Using MDMA to treat PTSD and depression
Articles / Blog
06-10-16 Category: Depression rehab, Research, Trauma

Using MDMA

Methylenedioxymethamphetamine (MDMA) – the active chemical component of ecstasy and Molly – is a powerful hallucinogenic that has acquired a popular reputation among young party-goers. However, preliminary research suggests that this club drug may someday become available at your local pharmacy as a treatment for certain psychological disorders.

MDMA treatments for PTSD

The Multidisciplinary Association for Psychedelic Studies (MAPS) conducted clinical trials with individuals suffering from post-traumatic stress disorder (PTSD). The majority of participants were given MDMA. All participated in psychotherapy sessions. Two months into treatment, over 80 percent of participants showed no signs of the disorder. Checkups performed over four years found most participants still enjoyed the benefits of treatment. However, the researchers acknowledge the study was small: only 20 participants, eight of whom received a placebo.

PTSD is characterized by vivid flashbacks and exaggerated fears associated with a past traumatic event. MDMA produces euphoria, an increased sense of well-being and – most importantly for participants – decreased fear response. MDMA differs from other drugs because its efficacy rests on its ability to induce these various reactions without rendering the user into an inert mass not dissimilar to a beanbag chair. A patient with PTSD who is no longer beset by fears or with excessive trust issues is able – in conjunction with psychotherapy – to work through the experience without reliving them (also known as fear activation).

MAPS plans to roll out phase 3 clinical trials next year. Phase 3 trials are the last trials conducted before the Food and Drug Administration (FDA) approves a drug. Contingent upon FDA approval, MAPS expects MDMA to become a recognized therapeutic treatment by 2021.

MDMA treatment for depression

Researchers in Britain conducted studies on the efficacy of treating depression with MDMA. Scientists note taking MDMA increases serotonin in the brain. Individuals with depression are often incapable of turning off the negative thoughts and feelings coursing through their minds. The rush of serotonin disrupts this repetition and rumination and does so without befuddling a user’s senses. According to the researchers, MDMA is effective because it affords the patient and therapist time to address issues that someone in the grips of depression wouldn’t typically explore.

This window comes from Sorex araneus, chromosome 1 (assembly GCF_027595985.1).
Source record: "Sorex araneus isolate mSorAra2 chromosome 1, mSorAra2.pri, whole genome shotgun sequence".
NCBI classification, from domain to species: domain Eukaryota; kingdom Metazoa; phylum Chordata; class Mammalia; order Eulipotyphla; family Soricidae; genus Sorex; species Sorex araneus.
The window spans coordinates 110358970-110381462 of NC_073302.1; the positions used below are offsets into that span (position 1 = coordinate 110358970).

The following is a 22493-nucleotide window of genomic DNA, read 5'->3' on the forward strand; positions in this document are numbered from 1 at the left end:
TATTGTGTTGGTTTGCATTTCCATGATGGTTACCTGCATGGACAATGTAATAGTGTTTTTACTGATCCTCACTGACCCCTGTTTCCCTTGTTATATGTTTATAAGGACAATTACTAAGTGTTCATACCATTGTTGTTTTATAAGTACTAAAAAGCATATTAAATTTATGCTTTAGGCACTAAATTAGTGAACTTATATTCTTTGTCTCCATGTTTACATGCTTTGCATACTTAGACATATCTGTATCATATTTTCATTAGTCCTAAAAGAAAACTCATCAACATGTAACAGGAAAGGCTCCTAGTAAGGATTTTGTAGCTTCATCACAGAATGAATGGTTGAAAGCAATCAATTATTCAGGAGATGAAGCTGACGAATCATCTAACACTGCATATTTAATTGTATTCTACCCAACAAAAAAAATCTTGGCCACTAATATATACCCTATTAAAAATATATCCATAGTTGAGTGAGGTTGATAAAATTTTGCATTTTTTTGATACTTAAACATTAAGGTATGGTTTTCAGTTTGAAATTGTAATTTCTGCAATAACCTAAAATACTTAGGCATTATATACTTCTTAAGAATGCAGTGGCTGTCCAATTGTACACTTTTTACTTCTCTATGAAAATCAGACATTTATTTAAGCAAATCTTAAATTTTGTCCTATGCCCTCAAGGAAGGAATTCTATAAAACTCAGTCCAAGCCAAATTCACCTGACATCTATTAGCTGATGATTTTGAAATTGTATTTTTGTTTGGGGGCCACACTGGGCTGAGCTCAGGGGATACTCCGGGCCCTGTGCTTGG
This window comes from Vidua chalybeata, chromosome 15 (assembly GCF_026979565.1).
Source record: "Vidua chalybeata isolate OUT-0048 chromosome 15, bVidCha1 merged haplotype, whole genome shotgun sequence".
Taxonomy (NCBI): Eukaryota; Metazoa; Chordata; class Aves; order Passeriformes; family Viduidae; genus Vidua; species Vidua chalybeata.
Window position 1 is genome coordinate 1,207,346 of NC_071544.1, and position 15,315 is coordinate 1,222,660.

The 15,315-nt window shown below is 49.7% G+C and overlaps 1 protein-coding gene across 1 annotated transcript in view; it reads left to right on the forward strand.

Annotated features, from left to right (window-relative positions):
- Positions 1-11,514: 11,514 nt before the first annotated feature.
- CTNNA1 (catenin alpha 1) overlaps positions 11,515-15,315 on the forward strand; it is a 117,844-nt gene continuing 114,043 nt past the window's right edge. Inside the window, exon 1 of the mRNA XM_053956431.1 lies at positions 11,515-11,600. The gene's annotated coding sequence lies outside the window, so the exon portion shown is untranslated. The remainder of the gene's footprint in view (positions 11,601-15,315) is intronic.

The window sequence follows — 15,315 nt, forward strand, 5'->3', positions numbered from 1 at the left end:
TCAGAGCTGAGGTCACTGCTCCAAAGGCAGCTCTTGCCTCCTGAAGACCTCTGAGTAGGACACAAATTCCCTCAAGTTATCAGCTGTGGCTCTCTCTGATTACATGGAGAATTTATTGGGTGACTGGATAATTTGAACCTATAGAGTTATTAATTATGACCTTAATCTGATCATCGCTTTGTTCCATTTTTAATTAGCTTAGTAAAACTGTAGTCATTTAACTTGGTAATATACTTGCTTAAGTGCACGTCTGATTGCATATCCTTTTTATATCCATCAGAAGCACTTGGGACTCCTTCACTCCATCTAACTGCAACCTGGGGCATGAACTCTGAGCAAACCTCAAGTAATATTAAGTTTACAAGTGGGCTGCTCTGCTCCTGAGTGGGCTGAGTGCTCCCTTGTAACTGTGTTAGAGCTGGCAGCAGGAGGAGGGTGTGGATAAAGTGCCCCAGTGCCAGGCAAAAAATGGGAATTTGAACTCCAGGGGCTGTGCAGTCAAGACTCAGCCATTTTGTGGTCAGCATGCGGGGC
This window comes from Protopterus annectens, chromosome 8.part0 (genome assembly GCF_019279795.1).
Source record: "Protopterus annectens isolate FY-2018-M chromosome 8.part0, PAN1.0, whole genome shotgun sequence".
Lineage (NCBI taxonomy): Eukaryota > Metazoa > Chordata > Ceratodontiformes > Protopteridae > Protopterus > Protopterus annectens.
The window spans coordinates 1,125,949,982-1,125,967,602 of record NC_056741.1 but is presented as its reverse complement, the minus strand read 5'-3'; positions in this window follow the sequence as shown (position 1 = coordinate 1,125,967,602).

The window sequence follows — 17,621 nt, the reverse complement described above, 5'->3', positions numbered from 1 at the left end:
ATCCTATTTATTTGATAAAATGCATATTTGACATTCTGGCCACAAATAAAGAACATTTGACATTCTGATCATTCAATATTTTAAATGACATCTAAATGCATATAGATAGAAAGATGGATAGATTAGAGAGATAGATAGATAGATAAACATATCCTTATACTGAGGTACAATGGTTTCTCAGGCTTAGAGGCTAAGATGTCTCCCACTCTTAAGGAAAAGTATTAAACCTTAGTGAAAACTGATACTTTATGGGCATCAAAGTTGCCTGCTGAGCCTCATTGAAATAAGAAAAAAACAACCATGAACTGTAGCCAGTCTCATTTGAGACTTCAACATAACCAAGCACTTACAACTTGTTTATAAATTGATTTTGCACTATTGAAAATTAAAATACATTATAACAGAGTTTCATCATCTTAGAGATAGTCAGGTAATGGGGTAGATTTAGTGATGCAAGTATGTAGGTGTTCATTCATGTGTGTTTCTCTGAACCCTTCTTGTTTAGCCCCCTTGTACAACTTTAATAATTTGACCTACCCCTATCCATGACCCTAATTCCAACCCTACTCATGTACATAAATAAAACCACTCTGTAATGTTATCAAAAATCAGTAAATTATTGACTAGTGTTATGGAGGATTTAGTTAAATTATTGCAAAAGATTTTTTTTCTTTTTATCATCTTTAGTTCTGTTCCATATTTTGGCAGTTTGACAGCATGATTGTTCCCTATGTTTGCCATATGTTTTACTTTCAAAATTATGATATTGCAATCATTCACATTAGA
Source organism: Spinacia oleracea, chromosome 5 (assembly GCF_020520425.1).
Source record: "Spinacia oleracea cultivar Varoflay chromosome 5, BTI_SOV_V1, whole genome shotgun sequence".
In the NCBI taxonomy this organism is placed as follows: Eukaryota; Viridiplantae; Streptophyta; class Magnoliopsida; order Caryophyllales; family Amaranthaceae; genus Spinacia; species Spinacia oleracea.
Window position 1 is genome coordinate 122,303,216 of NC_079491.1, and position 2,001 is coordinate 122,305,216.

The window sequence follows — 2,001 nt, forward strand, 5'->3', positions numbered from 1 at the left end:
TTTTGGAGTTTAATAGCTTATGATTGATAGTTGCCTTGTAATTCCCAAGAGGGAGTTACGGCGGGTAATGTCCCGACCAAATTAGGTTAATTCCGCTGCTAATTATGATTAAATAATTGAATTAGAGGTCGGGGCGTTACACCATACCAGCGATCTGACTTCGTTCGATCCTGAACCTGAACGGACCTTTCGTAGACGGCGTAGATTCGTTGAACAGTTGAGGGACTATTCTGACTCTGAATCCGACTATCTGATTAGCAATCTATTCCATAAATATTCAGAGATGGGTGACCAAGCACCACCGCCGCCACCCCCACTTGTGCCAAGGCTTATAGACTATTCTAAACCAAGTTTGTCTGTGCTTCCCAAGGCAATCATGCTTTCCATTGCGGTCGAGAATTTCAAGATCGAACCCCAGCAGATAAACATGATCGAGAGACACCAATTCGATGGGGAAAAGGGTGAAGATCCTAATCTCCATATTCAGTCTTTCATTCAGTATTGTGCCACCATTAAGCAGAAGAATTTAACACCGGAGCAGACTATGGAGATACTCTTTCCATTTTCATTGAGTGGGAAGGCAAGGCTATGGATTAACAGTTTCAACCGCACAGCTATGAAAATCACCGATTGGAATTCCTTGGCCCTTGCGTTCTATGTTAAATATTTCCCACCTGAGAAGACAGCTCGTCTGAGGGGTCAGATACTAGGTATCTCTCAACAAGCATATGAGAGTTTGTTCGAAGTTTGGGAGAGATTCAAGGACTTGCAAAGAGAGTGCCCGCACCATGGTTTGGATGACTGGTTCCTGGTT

The British experiment garnered a great deal of attention – mostly negative. The study was funded by Channel 4, a British television network. According to study author David Nutt, psychology professor at University College London, using the network was the only way to procure funding. In return, the network broadcasted the proceedings, including patients taking MDMA. Like the U.S., Britain has outlawed MDMA. Politicians resoundingly criticized televising the use of an illegal substance.

Another concern was voiced by Andy Parrott, a psychology professor at Swansea University. He believes the television broadcasts would lend credence to the idea that if MDMA is treatment for depression, then the drug itself is safe. “Once people start writing that MDMA is being used for therapy, kids will look at that and think it’s a safe drug,” he says.

Nutt disagrees. “The changes in the brain are in the regions we predicted, so that does suggest that the underpinning theories are right,” he says.

Sovereign Health of California treats PTSD, depression and a myriad of psychological disorders without MDMA. Our regimen includes cognitive behavior therapy as well as experiential therapy techniques. Contact our 24/7 helpline to find out more about our treatment programs for behavioral health issues.

About the author:

Darren Fraser is a content writer for Sovereign Health Group. He worked two and half years as reporter and researcher for The Yomiuri Shimbun until they realized he did not read, speak or write Japanese and fired him. Undeterred, he channels his love of research into unearthing stories that provide hope to those dealing with addiction and mental illness. Darren loves the Montreal Canadiens hockey club and horror films and would prefer to enjoy these from the comforts of his family’s farm in Quebec. For more information about this media, contact the author at news@sovhealth.com.

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